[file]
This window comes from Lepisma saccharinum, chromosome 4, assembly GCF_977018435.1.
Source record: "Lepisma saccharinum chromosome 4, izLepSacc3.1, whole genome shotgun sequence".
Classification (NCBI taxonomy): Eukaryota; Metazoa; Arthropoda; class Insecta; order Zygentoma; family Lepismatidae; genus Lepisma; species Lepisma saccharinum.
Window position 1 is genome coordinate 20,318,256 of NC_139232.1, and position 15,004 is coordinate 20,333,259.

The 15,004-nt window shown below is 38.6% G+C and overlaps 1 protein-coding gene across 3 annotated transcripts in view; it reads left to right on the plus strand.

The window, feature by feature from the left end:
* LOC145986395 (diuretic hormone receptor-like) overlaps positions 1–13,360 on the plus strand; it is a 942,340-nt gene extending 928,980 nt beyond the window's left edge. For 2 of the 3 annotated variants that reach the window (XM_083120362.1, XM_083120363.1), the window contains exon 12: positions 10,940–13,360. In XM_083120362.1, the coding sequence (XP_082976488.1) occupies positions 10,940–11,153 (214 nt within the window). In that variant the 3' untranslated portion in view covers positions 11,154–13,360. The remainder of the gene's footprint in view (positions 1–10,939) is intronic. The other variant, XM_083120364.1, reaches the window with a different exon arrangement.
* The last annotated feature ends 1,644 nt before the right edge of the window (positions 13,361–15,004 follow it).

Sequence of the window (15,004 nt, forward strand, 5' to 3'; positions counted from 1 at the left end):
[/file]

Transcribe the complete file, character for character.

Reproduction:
This window comes from Lepisma saccharinum, chromosome 4, assembly GCF_977018435.1.
Source record: "Lepisma saccharinum chromosome 4, izLepSacc3.1, whole genome shotgun sequence".
Classification (NCBI taxonomy): Eukaryota; Metazoa; Arthropoda; class Insecta; order Zygentoma; family Lepismatidae; genus Lepisma; species Lepisma saccharinum.
Window position 1 is genome coordinate 20,318,256 of NC_139232.1, and position 15,004 is coordinate 20,333,259.

The 15,004-nt window shown below is 38.6% G+C and overlaps 1 protein-coding gene across 3 annotated transcripts in view; it reads left to right on the plus strand.

The window, feature by feature from the left end:
* LOC145986395 (diuretic hormone receptor-like) overlaps positions 1–13,360 on the plus strand; it is a 942,340-nt gene extending 928,980 nt beyond the window's left edge. For 2 of the 3 annotated variants that reach the window (XM_083120362.1, XM_083120363.1), the window contains exon 12: positions 10,940–13,360. In XM_083120362.1, the coding sequence (XP_082976488.1) occupies positions 10,940–11,153 (214 nt within the window). In that variant the 3' untranslated portion in view covers positions 11,154–13,360. The remainder of the gene's footprint in view (positions 1–10,939) is intronic. The other variant, XM_083120364.1, reaches the window with a different exon arrangement.
* The last annotated feature ends 1,644 nt before the right edge of the window (positions 13,361–15,004 follow it).

Sequence of the window (15,004 nt, forward strand, 5' to 3'; positions counted from 1 at the left end):